My Top 5 Ski Towns in Tirol
Why? The Alps’ premiere destination for celebrity skiers, Kitzbühel’s combination of world-class skiing, world-class hobnobbing and world-watch-out party spirit makes it an unbeatable winter destination. And did I mention it’s beautiful? Kitzbühel is a medieval town with cobble-stoned streets and a quaint cluster of high-end fashion boutiques, cafés and restaurants – for picture perfect you can’t get much better. I love strolling around the historic old town for top-notch window-shopping—and don’t miss a stop at Café Praxmair.
The Old Town of Kitzbühel with buildings dating back to the 15th and 16th century.
2. St. Anton
Why? It’s got that old ski town charm: Ambling down the pedestrianized main street of St. Anton just makes you feel good. I love that place for its old world charm and modern-day amenities. There is an awesome local vibe of true diehard skiers here and amazing contemporary architecture. But the thing that separates St. Anton from the rest of Tirol’s grade-A mountains is that it has, rather impossibly, managed to retain all of its soul and heritage as the Birthplace of Alpine Skiing. This is ski town life at its best.
The first ski club was founded in St. Anton in 1901; in the 1930ies, famous ski films were shot here on Location.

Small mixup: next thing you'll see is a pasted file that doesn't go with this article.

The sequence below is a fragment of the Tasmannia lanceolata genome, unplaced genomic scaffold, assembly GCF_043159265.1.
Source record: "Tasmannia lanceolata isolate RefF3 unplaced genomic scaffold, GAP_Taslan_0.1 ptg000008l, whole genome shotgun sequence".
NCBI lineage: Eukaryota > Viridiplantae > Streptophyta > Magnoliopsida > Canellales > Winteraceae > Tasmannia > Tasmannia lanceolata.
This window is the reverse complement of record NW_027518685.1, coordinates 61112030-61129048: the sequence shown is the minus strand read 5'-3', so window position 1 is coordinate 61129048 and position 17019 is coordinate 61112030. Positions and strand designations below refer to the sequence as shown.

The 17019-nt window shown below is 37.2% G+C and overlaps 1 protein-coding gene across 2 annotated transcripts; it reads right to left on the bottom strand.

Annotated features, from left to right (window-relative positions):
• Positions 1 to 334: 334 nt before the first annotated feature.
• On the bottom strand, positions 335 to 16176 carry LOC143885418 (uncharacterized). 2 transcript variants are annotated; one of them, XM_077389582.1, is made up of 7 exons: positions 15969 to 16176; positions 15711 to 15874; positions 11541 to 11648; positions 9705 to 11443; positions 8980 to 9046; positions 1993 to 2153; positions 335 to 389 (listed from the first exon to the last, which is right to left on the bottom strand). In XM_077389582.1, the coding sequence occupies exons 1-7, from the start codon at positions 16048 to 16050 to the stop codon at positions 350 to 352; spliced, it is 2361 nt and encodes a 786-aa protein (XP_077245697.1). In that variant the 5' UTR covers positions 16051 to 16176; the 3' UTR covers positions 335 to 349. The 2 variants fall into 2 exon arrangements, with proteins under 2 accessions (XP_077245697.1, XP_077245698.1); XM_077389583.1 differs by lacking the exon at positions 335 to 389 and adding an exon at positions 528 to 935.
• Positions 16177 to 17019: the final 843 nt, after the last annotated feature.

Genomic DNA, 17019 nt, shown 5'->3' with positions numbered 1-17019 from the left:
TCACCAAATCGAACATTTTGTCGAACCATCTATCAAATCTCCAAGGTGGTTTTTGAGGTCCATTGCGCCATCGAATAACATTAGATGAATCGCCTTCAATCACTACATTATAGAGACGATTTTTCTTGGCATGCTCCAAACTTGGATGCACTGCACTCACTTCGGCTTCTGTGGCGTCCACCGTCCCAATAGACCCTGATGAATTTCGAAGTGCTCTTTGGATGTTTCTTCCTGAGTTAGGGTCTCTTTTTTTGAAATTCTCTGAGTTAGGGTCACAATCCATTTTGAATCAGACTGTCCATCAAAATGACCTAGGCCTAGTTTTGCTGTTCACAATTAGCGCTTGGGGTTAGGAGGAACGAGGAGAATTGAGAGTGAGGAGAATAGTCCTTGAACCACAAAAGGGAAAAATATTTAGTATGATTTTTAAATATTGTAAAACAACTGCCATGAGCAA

Why? A tidy collection of dark wooden chalets with red and green painted shutters and the Alps as a stunning backdrop, Alpbach is easily the country’s most gorgeous ski town. The epitome of an idyllic chocolate box village, it’s everything you imagine a Tirol ski town to be. Situated on a sunny plateau, the style of architecture here is uniform—and the scene is serene. Ski vacationers in search of beauty and seclusion are never disappointed at Alpbach.
All buildings of Alpbach have to be furnished in timber – a scene little changed through the centuries.
Why? No best-of list would be complete without Seefeld. It has one of the best downtowns in the country, with a cosmopolitan allure and a commanding mountain setting. Ice-skaters and cross country skiers alongside fur-clad Italian ladies and downhill skiers all living large on the bustling and lively, walkable town center. Here the vibe is more sociable and chic, the scenery more sublime, the air crispier and cleaner. Ever-present, the awe-inspiring beauty of the surrounding mountain ranges captivates.
Why? Tirol’s lovely capital is the ski capital of ski country—and a sight to behold. Typically teeming with visitors from many continents, the historic downtown is a warren of sights and attractions, all surrounded by the jagged rock spires of Nordkette Range stabbing thousands of feet into the sky. It’s one of the few places on Earth where you can walk out of a hip upscale store and one block later bump into a skier or snowboarder on his way to Nordkette (seriously, keep an eye out, they’re all over the place on snow days). By the way: I still crane my neck to get a glimpse of the craggy peaks each day—a cosmopolitan place surrounded by dramatic mountain scenery—is there anything else you could possibly ask for?
View of Inn River Bridge at the gateway to Innsbruck’s historic old town.